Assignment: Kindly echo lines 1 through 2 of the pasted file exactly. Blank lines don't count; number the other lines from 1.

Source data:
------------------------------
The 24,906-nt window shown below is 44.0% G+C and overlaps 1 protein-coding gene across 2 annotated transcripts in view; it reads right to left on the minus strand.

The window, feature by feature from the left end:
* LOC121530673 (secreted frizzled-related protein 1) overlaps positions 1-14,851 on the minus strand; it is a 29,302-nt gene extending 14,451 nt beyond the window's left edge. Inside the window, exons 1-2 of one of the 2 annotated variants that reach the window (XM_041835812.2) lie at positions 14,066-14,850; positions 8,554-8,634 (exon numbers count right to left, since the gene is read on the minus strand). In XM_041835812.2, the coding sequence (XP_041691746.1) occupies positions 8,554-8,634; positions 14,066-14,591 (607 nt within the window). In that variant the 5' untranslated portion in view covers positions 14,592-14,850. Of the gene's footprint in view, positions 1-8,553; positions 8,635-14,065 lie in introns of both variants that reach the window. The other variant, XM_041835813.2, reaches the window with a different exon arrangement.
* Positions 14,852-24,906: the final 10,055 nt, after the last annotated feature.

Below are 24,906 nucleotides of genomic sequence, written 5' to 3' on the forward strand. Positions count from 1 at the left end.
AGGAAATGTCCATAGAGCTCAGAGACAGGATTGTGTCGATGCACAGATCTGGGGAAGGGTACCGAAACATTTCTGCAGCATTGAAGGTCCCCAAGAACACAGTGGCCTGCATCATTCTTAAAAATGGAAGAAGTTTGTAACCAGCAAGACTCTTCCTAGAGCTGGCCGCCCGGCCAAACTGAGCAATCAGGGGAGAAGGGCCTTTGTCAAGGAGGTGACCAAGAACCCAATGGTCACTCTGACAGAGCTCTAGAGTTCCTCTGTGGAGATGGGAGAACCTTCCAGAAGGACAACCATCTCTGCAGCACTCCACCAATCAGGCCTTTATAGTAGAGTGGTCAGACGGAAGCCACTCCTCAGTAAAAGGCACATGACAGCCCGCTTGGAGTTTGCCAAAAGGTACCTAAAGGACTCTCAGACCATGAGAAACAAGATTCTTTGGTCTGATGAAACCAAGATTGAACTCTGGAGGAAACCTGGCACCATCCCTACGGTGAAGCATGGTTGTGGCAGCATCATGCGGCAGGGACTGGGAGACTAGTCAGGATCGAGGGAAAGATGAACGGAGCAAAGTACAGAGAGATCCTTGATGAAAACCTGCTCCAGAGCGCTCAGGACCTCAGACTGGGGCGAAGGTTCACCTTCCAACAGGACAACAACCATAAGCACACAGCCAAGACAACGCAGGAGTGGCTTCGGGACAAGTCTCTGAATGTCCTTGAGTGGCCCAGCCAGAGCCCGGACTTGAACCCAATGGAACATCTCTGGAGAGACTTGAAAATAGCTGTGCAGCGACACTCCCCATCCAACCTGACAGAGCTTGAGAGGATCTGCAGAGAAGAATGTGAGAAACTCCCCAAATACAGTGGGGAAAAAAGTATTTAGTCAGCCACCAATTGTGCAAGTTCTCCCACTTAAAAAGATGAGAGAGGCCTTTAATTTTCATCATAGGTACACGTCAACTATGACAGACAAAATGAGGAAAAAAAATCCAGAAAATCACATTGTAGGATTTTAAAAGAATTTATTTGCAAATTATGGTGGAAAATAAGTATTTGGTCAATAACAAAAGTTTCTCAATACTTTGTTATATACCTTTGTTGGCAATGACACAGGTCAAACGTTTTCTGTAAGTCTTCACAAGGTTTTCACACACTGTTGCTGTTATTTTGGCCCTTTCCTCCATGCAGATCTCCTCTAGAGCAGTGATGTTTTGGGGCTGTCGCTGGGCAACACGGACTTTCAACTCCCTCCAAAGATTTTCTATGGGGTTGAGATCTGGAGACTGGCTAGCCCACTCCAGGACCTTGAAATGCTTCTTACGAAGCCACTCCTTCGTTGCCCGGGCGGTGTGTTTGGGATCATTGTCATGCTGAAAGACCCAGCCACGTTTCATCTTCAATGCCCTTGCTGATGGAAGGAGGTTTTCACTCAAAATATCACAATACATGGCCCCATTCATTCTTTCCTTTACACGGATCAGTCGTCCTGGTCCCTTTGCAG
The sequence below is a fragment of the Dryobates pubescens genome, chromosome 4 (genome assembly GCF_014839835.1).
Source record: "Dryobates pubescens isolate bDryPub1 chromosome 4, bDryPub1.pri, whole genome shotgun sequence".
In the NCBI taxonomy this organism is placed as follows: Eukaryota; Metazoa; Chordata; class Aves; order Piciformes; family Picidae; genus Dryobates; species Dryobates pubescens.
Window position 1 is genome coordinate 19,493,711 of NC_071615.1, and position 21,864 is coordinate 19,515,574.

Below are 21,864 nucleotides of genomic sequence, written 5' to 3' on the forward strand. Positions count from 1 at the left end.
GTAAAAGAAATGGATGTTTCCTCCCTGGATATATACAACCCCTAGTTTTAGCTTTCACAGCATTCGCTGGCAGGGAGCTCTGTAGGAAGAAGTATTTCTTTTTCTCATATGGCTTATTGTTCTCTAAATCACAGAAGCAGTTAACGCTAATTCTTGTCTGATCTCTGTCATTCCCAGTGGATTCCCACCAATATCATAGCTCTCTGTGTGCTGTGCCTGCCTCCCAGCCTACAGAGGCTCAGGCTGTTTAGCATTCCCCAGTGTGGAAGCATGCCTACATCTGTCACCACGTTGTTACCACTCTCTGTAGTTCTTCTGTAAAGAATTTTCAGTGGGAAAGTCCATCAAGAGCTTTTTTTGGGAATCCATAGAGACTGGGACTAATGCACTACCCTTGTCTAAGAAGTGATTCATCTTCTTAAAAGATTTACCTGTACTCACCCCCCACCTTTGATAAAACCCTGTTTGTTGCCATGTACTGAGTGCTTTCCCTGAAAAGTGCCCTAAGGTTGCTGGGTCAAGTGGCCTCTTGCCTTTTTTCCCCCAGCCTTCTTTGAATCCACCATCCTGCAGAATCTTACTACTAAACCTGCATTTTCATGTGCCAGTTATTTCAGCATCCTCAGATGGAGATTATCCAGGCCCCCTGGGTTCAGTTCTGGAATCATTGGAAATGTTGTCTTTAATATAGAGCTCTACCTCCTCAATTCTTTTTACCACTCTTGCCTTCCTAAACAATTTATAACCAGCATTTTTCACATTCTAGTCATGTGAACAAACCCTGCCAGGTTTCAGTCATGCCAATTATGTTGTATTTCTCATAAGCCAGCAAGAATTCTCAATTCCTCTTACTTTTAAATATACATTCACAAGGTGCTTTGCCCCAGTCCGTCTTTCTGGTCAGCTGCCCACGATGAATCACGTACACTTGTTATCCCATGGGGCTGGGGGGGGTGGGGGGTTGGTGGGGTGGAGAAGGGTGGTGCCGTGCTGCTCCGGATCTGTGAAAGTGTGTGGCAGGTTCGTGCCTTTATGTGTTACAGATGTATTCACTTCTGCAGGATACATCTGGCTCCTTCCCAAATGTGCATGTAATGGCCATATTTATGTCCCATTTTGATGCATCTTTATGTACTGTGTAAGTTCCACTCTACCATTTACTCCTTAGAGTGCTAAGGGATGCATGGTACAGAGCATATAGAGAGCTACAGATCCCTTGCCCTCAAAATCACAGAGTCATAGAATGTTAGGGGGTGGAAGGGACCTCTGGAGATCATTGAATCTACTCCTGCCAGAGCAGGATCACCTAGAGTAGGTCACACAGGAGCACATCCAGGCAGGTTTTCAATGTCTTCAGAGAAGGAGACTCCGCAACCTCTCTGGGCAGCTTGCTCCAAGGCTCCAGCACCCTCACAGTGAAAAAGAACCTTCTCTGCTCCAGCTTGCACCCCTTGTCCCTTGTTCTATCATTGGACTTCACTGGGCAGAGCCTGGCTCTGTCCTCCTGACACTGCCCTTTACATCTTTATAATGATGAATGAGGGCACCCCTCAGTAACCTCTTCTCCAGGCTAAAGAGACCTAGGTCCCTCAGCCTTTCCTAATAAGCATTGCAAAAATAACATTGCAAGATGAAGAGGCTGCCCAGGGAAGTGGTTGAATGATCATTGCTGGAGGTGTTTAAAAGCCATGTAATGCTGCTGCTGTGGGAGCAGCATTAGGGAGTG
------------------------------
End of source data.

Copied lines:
The 24,906-nt window shown below is 44.0% G+C and overlaps 1 protein-coding gene across 2 annotated transcripts in view; it reads right to left on the minus strand.

The window, feature by feature from the left end: